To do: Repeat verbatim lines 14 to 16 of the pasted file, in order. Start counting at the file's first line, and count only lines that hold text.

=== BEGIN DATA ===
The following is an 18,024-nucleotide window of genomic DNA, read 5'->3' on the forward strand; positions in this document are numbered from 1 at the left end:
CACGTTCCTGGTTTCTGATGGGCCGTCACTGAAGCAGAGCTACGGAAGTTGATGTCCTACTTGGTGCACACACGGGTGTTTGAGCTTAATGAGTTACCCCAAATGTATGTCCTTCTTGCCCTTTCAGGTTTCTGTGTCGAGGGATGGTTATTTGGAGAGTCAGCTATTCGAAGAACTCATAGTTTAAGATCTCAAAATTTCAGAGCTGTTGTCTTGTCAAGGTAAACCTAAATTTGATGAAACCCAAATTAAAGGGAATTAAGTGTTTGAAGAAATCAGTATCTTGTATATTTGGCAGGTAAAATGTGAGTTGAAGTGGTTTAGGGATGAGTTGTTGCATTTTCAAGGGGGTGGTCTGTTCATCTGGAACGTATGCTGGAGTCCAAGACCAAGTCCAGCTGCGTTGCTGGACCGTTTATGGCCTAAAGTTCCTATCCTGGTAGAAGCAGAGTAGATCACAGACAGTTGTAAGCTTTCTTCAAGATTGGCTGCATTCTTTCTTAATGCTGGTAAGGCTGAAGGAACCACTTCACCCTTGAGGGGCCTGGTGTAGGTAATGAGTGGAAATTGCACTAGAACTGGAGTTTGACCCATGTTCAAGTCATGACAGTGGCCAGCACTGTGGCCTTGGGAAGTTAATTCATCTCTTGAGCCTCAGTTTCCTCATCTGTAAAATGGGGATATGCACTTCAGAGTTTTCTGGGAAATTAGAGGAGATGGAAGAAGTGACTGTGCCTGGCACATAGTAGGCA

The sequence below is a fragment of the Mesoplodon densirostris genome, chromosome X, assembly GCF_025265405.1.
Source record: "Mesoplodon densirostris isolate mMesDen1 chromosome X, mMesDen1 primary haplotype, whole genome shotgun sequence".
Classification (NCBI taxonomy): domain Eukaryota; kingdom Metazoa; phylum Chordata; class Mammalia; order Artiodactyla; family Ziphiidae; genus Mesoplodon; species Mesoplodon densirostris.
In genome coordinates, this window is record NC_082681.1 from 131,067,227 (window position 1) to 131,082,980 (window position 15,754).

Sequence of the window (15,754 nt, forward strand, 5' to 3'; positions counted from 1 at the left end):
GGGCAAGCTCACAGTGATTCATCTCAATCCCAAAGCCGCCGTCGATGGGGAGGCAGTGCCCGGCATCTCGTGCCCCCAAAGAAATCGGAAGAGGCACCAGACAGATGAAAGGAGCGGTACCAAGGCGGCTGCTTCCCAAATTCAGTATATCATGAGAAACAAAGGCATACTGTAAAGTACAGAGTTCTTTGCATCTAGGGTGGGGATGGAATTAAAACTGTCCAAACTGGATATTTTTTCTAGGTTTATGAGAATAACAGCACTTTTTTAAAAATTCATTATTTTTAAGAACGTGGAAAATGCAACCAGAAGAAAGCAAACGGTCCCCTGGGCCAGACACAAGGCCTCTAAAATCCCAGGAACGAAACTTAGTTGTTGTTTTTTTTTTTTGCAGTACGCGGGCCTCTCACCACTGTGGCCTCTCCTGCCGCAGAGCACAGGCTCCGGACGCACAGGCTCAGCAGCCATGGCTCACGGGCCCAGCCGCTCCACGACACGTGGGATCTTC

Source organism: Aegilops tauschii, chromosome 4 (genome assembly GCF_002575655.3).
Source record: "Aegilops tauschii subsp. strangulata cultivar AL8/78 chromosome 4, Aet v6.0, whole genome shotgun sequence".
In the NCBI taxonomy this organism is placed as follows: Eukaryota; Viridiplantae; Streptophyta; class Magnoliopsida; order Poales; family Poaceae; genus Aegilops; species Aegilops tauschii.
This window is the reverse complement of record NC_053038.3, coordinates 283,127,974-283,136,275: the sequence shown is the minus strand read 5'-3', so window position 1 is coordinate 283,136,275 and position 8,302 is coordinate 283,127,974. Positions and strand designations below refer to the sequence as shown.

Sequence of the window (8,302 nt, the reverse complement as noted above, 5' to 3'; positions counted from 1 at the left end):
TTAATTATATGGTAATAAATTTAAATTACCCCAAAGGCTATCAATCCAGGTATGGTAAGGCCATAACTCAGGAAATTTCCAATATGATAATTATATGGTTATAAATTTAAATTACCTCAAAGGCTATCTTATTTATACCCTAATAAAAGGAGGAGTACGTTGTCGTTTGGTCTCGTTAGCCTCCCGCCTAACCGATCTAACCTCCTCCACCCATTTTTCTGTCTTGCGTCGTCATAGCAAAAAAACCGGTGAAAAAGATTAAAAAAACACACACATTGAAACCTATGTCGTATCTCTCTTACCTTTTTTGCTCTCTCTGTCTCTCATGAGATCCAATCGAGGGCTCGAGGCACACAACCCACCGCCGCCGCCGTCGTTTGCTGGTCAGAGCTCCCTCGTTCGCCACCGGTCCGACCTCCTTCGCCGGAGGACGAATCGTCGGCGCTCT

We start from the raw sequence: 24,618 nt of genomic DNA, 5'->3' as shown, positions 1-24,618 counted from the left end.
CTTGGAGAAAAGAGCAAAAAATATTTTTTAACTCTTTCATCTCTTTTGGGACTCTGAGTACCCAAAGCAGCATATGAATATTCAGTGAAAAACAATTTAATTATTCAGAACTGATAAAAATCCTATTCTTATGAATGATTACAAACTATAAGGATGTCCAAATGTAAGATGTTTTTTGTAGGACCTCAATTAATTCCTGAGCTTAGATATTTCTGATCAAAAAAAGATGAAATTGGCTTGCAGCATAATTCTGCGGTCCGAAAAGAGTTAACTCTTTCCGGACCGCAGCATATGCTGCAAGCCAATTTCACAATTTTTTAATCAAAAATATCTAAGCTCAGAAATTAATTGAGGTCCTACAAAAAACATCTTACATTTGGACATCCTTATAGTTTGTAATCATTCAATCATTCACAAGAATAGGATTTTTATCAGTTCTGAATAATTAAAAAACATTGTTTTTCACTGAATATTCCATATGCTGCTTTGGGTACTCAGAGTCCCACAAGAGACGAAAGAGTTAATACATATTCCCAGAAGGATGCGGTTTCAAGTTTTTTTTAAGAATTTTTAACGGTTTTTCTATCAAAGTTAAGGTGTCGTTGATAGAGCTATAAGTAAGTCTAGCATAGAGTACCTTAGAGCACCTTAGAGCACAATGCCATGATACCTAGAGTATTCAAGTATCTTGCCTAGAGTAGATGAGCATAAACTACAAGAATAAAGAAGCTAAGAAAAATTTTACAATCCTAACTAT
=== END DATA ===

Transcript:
TTAATTATATGGTAATAAATTTAAATTACCCCAAAGGCTATCAATCCAGGTATGGTAAGGCCATAACTCAGGAAATTTCCAATATGATAATTATATGGTTATAAATTTAAATTACCTCAAAGGCTATCTTATTTATACCCTAATAAAAGGAGGAGTACGTTGTCGTTTGGTCTCGTTAGCCTCCCGCCTAACCGATCTAACCTCCTCCACCCATTTTTCTGTCTTGCGTCGTCATAGCAAAAAAACCGGTGAAAAAGATTAAAAAAACACACACATTGAAACCTATGTCGTATCTCTCTTACCTTTTTTGCTCTCTCTGTCTCTCATGAGATCCAATCGAGGGCTCGAGGCACACAACCCACCGCCGCCGCCGTCGTTTGCTGGTCAGAGCTCCCTCGTTCGCCACCGGTCCGACCTCCTTCGCCGGAGGACGAATCGTCGGCGCTCT

We start from the raw sequence: 24,618 nt of genomic DNA, 5'->3' as shown, positions 1-24,618 counted from the left end.
CTTGGAGAAAAGAGCAAAAAATATTTTTTAACTCTTTCATCTCTTTTGGGACTCTGAGTACCCAAAGCAGCATATGAATATTCAGTGAAAAACAATTTAATTATTCAGAACTGATAAAAATCCTATTCTTATGAATGATTACAAACTATAAGGATGTCCAAATGTAAGATGTTTTTTGTAGGACCTCAATTAATTCCTGAGCTTAGATATTTCTGATCAAAAAAAGATGAAATTGGCTTGCAGCATAATTCTGCGGTCCGAAAAGAGTTAACTCTTTCCGGACCGCAGCATATGCTGCAAGCCAATTTCACAATTTTTTAATCAAAAATATCTAAGCTCAGAAATTAATTGAGGTCCTACAAAAAACATCTTACATTTGGACATCCTTATAGTTTGTAATCATTCAATCATTCACAAGAATAGGATTTTTATCAGTTCTGAATAATTAAAAAACATTGTTTTTCACTGAATATTCCATATGCTGCTTTGGGTACTCAGAGTCCCACAAGAGACGAAAGAGTTAATACATATTCCCAGAAGGATGCGGTTTCAAGTTTTTTTTAAGAATTTTTAACGGTTTTTCTATCAAAGTTAAGGTGTCGTTGATAGAGCTATAAGTAAGTCTAGCATAGAGTACCTTAGAGCACCTTAGAGCACAATGCCATGATACCTAGAGTATTCAAGTATCTTGCCTAGAGTAGATGAGCATAAACTACAAGAATAAAGAAGCTAAGAAAAATTTTACAATCCTAACTAT